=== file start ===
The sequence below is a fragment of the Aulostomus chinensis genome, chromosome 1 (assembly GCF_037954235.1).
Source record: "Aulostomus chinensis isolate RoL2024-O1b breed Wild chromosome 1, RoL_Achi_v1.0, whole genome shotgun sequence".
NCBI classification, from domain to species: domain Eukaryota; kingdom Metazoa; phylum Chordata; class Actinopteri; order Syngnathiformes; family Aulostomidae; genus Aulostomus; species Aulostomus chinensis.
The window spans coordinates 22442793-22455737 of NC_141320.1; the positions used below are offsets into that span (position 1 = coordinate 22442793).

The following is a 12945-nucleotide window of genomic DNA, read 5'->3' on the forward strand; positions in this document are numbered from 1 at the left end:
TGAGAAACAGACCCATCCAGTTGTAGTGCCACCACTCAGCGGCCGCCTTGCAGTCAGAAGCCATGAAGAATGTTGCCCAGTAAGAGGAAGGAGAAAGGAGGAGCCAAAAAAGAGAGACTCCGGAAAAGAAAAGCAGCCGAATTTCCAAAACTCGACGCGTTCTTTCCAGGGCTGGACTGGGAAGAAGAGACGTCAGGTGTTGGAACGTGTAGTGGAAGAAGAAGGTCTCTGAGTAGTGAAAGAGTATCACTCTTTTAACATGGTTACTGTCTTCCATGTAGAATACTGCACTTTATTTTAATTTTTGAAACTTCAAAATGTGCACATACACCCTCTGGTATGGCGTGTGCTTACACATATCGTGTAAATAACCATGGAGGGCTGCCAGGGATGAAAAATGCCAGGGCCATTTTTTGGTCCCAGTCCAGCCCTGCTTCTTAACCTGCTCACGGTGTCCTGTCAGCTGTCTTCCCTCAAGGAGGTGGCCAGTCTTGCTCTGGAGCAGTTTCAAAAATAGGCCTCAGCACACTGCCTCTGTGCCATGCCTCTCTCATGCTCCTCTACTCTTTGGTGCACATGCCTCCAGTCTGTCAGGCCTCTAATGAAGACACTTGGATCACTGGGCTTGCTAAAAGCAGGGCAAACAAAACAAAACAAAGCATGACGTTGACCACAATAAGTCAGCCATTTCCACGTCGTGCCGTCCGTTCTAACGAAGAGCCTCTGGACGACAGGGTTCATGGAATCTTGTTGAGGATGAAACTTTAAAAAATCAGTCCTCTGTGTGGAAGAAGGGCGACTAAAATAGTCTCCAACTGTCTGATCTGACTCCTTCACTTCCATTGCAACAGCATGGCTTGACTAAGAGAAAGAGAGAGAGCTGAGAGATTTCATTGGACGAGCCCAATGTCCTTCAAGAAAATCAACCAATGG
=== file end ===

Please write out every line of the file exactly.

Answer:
The sequence below is a fragment of the Aulostomus chinensis genome, chromosome 1 (assembly GCF_037954235.1).
Source record: "Aulostomus chinensis isolate RoL2024-O1b breed Wild chromosome 1, RoL_Achi_v1.0, whole genome shotgun sequence".
NCBI classification, from domain to species: domain Eukaryota; kingdom Metazoa; phylum Chordata; class Actinopteri; order Syngnathiformes; family Aulostomidae; genus Aulostomus; species Aulostomus chinensis.
The window spans coordinates 22442793-22455737 of NC_141320.1; the positions used below are offsets into that span (position 1 = coordinate 22442793).

The following is a 12945-nucleotide window of genomic DNA, read 5'->3' on the forward strand; positions in this document are numbered from 1 at the left end:
TGAGAAACAGACCCATCCAGTTGTAGTGCCACCACTCAGCGGCCGCCTTGCAGTCAGAAGCCATGAAGAATGTTGCCCAGTAAGAGGAAGGAGAAAGGAGGAGCCAAAAAAGAGAGACTCCGGAAAAGAAAAGCAGCCGAATTTCCAAAACTCGACGCGTTCTTTCCAGGGCTGGACTGGGAAGAAGAGACGTCAGGTGTTGGAACGTGTAGTGGAAGAAGAAGGTCTCTGAGTAGTGAAAGAGTATCACTCTTTTAACATGGTTACTGTCTTCCATGTAGAATACTGCACTTTATTTTAATTTTTGAAACTTCAAAATGTGCACATACACCCTCTGGTATGGCGTGTGCTTACACATATCGTGTAAATAACCATGGAGGGCTGCCAGGGATGAAAAATGCCAGGGCCATTTTTTGGTCCCAGTCCAGCCCTGCTTCTTAACCTGCTCACGGTGTCCTGTCAGCTGTCTTCCCTCAAGGAGGTGGCCAGTCTTGCTCTGGAGCAGTTTCAAAAATAGGCCTCAGCACACTGCCTCTGTGCCATGCCTCTCTCATGCTCCTCTACTCTTTGGTGCACATGCCTCCAGTCTGTCAGGCCTCTAATGAAGACACTTGGATCACTGGGCTTGCTAAAAGCAGGGCAAACAAAACAAAACAAAGCATGACGTTGACCACAATAAGTCAGCCATTTCCACGTCGTGCCGTCCGTTCTAACGAAGAGCCTCTGGACGACAGGGTTCATGGAATCTTGTTGAGGATGAAACTTTAAAAAATCAGTCCTCTGTGTGGAAGAAGGGCGACTAAAATAGTCTCCAACTGTCTGATCTGACTCCTTCACTTCCATTGCAACAGCATGGCTTGACTAAGAGAAAGAGAGAGAGCTGAGAGATTTCATTGGACGAGCCCAATGTCCTTCAAGAAAATCAACCAATGG